11 Weird (But Awesome) Things at the Mütter Museum
The Mütter Museum was founded in 1858, when Dr. Thomas Dent Mütter donated a collection of medical anomalies, anatomical and pathological specimens, and bizarre medical instruments to the museum. Its original purpose was to continue medical education and research in the heart of Philadelphia. From the conjoined livers from a pair of Siamese twins to slides of Albert Einstein’s brain, the Mütter Museum houses dozens of strange artifacts from medical history. Here are 11 of our favorites.
1. Adopt a Skull
One of the museum’s most popular exhibits is a display of 139 skulls collected by Viennese anatomist Joseph Hyrtl in the 1800s. Dead men may tell no tales, but each of these skulls conveys a unique and interesting story. One skull belonged to a famous tightrope walker who fell and broke his neck. Another skull belonged to a Finnish sailor who died of gunshot wounds. The museum recently began an initiative to encourage visitors to adopt a skull. For $200, the donor pays for the cleaning, restoration, and remounting of the skull, which is then placed next to a small plaque bearing the donor’s name.
2. Slice of a Human Face
The curator of the Mütter Museum, Anna Dhody, created a series of YouTube videos documenting some of the items in the museum’s collections. In this video, she shows us a bilateral cross-section of the human face. Dr. Matthew Cryer, a physician and dentist who was around during the early 1900s, prepared the slice to study the development of oral and sinus cavity formation and development. The museum has at least 400 other similar samples in its collection.
3. Rib Bones of a Person with Rickets
The museum also owns pieces of rib bones that were from a person with rickets. Rickets is a disease caused by a deficiency in vitamin D and results in the softened bones.
4. Jar of Picked Human Skin
One of the stranger artifacts in the museum is a jar of picked human skin. So… what does a jar of picked human skin smell like? According to Dr. Robert Hicks, the director of the museum, a jar of picked human skin smells faintly like Romano cheese.
5. Hippopotamus Fat from the Zulus in South Africa
Most of us have at least one crazy aunt in our family who swears by alternative medicine. But have you ever heard of hippopotamus fat? According to Dr. Hicks, the Zulus in South Africa used hippo fat to cure stomachaches. They also used it to create “chemistry” between animals to encourage them to mate.
6. Aphrodisiac Made From Elephant’s Tusk
The Zulus also contributed human aphrodisiacs to the Mütter Museum. Over a century ago, the Zulus collected a powdery substance called daga from the inside of an elephant tusk after the elephant had just been killed. They believed that by secretly pouring the powder into a woman’s drink or food, they would make the woman fall deeply in love with them.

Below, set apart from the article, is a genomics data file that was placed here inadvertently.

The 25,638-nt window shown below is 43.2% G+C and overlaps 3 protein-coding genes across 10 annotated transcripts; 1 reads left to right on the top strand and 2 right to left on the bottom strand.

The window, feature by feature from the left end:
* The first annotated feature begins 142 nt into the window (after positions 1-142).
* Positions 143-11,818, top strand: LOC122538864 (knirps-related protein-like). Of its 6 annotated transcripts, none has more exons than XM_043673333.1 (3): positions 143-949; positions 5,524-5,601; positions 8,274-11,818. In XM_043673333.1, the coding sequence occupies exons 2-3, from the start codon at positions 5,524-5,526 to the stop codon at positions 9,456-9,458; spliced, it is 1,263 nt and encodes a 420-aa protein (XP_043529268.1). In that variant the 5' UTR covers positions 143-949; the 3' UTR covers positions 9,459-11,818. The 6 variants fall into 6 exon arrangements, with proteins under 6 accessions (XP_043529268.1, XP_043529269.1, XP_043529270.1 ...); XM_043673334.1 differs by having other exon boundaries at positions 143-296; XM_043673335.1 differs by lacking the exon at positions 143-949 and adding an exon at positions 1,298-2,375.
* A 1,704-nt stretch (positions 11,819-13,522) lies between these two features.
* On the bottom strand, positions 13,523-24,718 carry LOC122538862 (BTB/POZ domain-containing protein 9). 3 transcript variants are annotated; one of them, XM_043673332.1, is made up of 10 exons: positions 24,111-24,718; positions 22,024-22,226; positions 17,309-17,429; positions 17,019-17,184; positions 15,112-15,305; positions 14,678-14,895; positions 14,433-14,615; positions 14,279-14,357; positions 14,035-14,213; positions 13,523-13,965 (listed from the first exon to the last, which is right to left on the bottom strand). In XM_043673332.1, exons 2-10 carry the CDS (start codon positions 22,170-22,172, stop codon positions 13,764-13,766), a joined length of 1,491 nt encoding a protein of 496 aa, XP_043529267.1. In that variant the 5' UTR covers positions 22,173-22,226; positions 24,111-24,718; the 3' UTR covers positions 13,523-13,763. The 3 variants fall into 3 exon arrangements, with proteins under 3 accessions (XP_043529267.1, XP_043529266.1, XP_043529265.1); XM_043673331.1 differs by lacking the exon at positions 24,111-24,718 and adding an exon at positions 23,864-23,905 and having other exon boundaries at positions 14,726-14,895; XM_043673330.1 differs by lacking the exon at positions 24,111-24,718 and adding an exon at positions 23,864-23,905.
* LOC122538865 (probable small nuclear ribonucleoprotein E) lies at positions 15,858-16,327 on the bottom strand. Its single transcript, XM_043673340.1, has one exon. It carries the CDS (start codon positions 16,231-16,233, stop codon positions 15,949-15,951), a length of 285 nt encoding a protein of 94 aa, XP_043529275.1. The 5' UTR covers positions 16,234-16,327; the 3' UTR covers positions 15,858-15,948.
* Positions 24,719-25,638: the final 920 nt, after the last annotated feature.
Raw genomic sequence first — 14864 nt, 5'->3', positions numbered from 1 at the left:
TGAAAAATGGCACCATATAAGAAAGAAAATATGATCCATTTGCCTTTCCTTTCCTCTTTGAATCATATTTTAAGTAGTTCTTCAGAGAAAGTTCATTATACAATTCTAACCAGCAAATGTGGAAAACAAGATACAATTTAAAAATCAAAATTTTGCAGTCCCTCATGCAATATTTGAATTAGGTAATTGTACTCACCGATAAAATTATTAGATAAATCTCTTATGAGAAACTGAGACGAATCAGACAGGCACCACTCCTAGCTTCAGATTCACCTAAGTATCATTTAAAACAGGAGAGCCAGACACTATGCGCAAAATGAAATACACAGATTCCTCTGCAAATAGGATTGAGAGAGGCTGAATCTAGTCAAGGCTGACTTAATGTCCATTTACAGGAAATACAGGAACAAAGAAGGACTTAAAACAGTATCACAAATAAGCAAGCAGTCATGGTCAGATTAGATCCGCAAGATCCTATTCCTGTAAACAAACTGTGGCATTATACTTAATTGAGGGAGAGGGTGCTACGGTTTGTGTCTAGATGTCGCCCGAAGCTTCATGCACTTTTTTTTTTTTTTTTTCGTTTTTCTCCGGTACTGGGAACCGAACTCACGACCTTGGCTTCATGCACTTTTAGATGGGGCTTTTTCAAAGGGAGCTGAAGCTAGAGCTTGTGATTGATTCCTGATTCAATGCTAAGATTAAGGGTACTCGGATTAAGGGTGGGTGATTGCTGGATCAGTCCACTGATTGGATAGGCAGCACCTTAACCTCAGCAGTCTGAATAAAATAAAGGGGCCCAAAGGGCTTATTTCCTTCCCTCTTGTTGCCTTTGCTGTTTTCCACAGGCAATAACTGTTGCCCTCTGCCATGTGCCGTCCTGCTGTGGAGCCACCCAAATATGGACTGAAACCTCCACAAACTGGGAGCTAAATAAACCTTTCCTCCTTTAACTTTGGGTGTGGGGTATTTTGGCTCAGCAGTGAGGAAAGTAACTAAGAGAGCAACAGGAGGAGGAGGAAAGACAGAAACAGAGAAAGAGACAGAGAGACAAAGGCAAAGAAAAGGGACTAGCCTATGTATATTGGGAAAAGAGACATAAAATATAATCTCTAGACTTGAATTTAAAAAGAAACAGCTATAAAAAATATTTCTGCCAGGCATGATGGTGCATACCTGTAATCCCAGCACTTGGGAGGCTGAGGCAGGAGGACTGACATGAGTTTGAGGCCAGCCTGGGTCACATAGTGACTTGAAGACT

7. World War I Hand Therapy Device
Today’s medical technology has come a long way since the devices used at the beginning of the 20th century. Back in World War I, doctors used a primitive wooden device for hand therapy. When soldiers' hands and fingers were injured during war, they would use the machine to stretch their muscles and increase circulation.
8. Bedbugs Extracted From a Patient’s Ear
If you live in a big city, you have probably heard of the dreaded bedbugs – blood-sucking insects that stow away in clothes, bedding, or even on the human body. At the Mütter Museum, they have a jar of bedbugs that were extracted from a patient’s ear.
9. Section of Small Intestine
In 1849, the city of Philadelphia experienced an outbreak of cholera, and the incident killed 1012 people. A section of the small intestine from one of these people was collected and placed in a jar to be studied and put on display.
10. Human Feet
One of the weirder collections of the Mütter Museum is its jar of amputated feet. The feet were taken from a patient suffering from diabetes. The patient, who did not adequately maintain the disease, suffered from necrosis—the death of body tissue.
11. Book Bound in Human Skin
The museum also features a book written in the 1700s that explains how women become pregnant and what happens during the different stages of pregnancy. And while an 18th century explanation of pregnancy is probably pretty interesting, that’s not the weirdest thing about this book. In the 1880s, a physician took skin from a woman’s thigh, boiled it in a chamber pot in the hospital, and used it to bind the book.